She looked at her horse and noticed his exhaustion, and that decided it for her. She found the place with the thickest amount of foliage and moved them into it. Fortis seemed to understand her purpose and lay down. She knew now how truly tired the beast was. She leaned up on him and closed her own eyes. She thought it might be less restful for her without her horse to listen for danger with her, but she would try to get some rest.

In the end, it was neither her ears nor Fortis that warned her that they had allowed the horde closer than expected. Instead, she found herself surrounded by many small animals moving past them. A few rabbits were so afraid they even moved over her legs. The horde was close.

Fortis did not resist when she woke him, and he quickly got up and waited for her. She mounted, and they began to move again. She looked back and could see the outline of them in the distance. They weren’t as close as they had gotten last time, but closer than what brought her comfort. She could vaguely see the outline of the mass of bodies; the horde was growing. Until a few weeks ago she hadn’t even realized there were so many people in this area of the territory, but it seemed her assumptions were wrong.

They once again moved slowly through as much coverage as they could before taking off at full speed in the open. By her estimate, they had at least another full night of this journey before they would reach the town. How she wished she had a better map, one not from her own family. Perhaps someone knew a shortcut that her family had never discovered for themselves, something that could help them arrive sooner. It was too late now; they had to just push through the best way she knew.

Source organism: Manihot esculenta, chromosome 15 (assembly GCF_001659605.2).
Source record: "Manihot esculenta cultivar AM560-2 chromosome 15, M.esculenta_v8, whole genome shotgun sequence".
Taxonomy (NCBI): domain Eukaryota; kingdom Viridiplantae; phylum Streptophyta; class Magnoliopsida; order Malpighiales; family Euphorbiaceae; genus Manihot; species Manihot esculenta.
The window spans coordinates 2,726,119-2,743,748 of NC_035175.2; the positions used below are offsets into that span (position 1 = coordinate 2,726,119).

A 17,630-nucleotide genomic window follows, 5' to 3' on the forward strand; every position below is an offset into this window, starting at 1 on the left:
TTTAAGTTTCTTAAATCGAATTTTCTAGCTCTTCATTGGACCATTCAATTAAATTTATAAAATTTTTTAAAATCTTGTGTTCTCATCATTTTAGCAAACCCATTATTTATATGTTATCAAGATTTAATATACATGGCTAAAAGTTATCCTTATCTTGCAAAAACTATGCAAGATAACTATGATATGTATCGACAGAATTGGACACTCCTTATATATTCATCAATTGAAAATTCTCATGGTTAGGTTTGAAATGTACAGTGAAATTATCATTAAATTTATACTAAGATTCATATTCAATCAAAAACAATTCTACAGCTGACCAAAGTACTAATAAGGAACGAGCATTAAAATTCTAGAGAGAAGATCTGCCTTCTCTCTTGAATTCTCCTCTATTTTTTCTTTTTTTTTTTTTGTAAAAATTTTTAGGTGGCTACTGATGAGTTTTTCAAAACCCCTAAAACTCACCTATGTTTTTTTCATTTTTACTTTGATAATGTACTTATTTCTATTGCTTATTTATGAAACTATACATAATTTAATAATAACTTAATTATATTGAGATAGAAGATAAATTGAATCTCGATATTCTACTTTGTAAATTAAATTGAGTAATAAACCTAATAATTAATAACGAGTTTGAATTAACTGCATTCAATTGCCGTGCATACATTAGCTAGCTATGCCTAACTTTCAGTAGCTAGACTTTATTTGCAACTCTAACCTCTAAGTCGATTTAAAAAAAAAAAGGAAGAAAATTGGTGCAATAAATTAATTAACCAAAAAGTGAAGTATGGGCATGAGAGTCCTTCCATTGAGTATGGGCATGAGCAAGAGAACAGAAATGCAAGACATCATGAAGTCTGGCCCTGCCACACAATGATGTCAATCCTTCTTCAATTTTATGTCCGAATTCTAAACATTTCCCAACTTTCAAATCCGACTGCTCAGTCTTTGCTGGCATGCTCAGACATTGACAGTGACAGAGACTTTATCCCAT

Fortis in all his instinct had seemed to understand how desperate their situation was. He had never fought her, and unless completely exhausted never slowed without being asked. Their journey had been cut down significantly by his own drive to escape.

Now all that remained was seeing if the town they were approaching was safe.

Once she could no longer see the horde behind them, she kept her horse at full speed for a few more moments before slowing down. They could not afford to stop again, so she wouldn’t risk needing to by driving him too hard. When the sun set, she allowed him to speed up a little, no longer being punished by the sun. They found one more small water source, one without much competition, and she gave him another moment’s pause. She didn’t dismount this time, nor let him drink his fill. Enough to hopefully negate the risk of him collapsing from thirst, and then she pushed him forward.

Shortly before dawn, she drove him to speed up, she recognized a marker and knew they were close. It was sunrise when she saw the outline of the town in the distance. The two stopped, and she studied the town as long as she could. It was a small place, one that served as little more than a passing point between larger locations. It was why she had chosen it. The bigger places had too many people, too many noises. Somewhere small seemed safer. There were no sounds of groaning or struggle. She knew that couldn’t completely be trusted though. More than once they had found a small camp or home that seemed safe, only to find the beasts were quiet when they had nothing to attack or pursue.

“Well I reckon we have to look,” she said softly.

Fortis let out a few grunts but moved forward when she directed him.

“Maybe this prayer will be the one answered,” she thought as they approached the town.